January 6, 2011
The Fantastic Secret of Owen Jester
by Barbara O’Connor
Frances Foster Books
I have to admit that the first thing that caught my attention with this particular book was the cover — two kids in a mini-sub pursuing a swimming frog. Incidentally, that would have been me on the left (in awe but apprehensive) while my husband (the one thinking “oh cool!”) is on the right.
But more about these similarities later.
Owen Jester is in a bit of a mood. His father has lost his job so he and his family have had to move in with his grandfather. This means that he no longer lives next door to one best friend and across the street from the other. In fact, he now lives next door to Viola, the peskiest most know-it-all girl ever to pester a boy. The good news is that there is a barn full of old stuff begging to be gone through, train tracks, a big ol’ pond with a dock and lots and lots of woods to explore which Owen does, tracking a good bit of it all across the kitchen floor.
He’s managed to catch the biggest bullfrog ever but Viola insists the frog is sad and should be set free. Owen is certain that Tooley, what else would you name a frog, is perfectly fine but as the frog jumps less and refuses to croak or eat, he begins to wonder. Can a frog be sad? Should he be let go?
One night Owen is lying in bed listening to the train clatter down the tracks when he hears a wooden crash. Something has fallen off the train and Owen is determined to find out what. Now he just has to figure out how to include his best friends, leave out Viola and stay, more or less, out of trouble.
Owen is, as I am learning, every boy. He has his own agenda, which only on rare occasion overlaps with that of one or more adults. He hates it when someone knows more than he does, will make things up just to have something to say, but is also in awe of someone who can get things done, even if that someone happens to be a know-it-all allergy- ridden girl.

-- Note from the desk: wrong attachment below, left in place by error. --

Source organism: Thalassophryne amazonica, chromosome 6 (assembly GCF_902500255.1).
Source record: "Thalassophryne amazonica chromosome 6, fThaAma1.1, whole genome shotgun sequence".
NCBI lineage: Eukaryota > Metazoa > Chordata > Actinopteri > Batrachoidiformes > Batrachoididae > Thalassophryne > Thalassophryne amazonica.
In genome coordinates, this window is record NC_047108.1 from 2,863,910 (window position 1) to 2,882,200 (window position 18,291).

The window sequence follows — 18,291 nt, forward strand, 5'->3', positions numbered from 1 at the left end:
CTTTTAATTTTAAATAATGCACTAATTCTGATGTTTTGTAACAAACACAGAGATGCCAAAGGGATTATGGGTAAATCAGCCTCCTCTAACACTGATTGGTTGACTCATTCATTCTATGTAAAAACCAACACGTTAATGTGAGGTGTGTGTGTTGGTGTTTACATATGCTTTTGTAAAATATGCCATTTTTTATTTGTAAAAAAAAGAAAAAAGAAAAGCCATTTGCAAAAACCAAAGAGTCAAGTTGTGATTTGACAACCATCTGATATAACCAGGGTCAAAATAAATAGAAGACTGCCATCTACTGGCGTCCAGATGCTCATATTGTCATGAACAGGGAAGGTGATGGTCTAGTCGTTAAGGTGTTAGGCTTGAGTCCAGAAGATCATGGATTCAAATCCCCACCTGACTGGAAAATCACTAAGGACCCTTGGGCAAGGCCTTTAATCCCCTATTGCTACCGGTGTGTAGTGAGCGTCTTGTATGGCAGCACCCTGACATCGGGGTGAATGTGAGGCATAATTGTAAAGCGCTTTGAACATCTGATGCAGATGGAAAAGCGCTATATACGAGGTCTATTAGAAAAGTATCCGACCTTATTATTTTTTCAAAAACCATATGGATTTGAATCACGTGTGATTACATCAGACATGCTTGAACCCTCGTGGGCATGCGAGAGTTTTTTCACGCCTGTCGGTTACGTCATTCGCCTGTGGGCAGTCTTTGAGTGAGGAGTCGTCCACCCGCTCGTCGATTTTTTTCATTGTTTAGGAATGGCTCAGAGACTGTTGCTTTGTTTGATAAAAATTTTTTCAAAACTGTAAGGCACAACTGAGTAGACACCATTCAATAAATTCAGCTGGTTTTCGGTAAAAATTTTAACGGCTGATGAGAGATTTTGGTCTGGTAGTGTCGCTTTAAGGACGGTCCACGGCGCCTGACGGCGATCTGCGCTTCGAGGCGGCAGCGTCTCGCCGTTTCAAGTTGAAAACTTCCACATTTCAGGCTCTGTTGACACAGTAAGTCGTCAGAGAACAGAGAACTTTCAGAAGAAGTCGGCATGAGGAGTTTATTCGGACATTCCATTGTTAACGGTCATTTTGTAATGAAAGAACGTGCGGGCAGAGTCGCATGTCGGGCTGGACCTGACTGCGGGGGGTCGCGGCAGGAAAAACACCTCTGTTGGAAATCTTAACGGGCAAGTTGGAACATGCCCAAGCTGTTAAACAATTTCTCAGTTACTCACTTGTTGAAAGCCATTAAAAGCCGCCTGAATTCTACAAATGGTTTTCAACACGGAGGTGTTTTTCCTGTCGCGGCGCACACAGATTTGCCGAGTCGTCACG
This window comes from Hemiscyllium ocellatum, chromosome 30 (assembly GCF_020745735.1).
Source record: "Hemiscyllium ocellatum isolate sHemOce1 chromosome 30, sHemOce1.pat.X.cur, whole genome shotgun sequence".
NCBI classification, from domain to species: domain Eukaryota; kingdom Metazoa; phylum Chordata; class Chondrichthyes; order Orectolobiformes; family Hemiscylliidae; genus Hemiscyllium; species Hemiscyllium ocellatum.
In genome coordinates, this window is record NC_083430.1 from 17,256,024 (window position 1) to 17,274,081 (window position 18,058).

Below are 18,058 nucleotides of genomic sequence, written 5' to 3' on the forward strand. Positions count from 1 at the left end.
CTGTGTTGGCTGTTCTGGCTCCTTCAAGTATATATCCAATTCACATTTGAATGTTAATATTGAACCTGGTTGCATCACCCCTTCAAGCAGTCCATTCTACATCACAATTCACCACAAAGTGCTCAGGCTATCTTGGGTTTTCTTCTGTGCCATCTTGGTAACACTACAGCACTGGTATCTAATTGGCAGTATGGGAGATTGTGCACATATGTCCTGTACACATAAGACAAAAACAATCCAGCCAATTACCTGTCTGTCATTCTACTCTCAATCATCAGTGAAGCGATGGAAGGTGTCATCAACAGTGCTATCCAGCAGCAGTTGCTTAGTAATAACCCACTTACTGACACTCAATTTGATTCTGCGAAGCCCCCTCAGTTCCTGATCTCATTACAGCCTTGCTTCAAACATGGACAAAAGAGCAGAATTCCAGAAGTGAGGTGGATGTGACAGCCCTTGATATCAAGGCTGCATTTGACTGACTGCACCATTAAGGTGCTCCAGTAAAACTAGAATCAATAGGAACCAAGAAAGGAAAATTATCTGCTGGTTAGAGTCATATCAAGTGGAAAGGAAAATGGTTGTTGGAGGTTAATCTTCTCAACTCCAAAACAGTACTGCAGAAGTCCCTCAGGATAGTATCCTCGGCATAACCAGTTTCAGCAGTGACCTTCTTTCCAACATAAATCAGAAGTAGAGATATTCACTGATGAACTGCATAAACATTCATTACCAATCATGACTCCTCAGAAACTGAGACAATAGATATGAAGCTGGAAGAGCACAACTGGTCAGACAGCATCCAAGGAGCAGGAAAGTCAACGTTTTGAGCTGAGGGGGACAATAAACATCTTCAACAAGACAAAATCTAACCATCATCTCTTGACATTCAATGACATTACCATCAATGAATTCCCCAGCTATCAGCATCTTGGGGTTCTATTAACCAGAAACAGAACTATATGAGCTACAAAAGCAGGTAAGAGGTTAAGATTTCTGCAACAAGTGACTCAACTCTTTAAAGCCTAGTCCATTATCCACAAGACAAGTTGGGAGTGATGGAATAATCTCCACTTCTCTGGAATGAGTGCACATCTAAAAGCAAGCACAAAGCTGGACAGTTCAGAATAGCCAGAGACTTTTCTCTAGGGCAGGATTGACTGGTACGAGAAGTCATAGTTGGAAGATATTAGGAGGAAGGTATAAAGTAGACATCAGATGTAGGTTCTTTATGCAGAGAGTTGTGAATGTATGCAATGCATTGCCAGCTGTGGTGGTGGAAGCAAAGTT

The one thing that truly bothered me about this book was that the know-it-all be-spectacled pest is a girl. It seemed 2-dimensional and a wee bit stereotypic mostly because it hit a little too close to home. Yes, in an earlier time I could have easily been mistaken for Viola. Very easily. But then I live with Owen the Shorter and Owen the Taller. So maybe the characters aren’t stereotypic as much as they are uncomfortably realistic. Ahem.
I don’t remember ever seeing how old Owen is but he strikes me as pretty much your typical 5th grader. Busy. Messy. Determined. At only 168 pages, this book wouldn’t overwhelm a less-confident reader.
A girl would enjoy the fact that the one who figures out practically everything is a girl.
The book also had a bit of an old time feel. These kids are outside, building and doing. They aren’t texting or e-mailing and I remember next to nothing about the phone.
My son came in and wanted to know what I was doing. After I read him the review and we chatted about the book, he took it with him for his next read.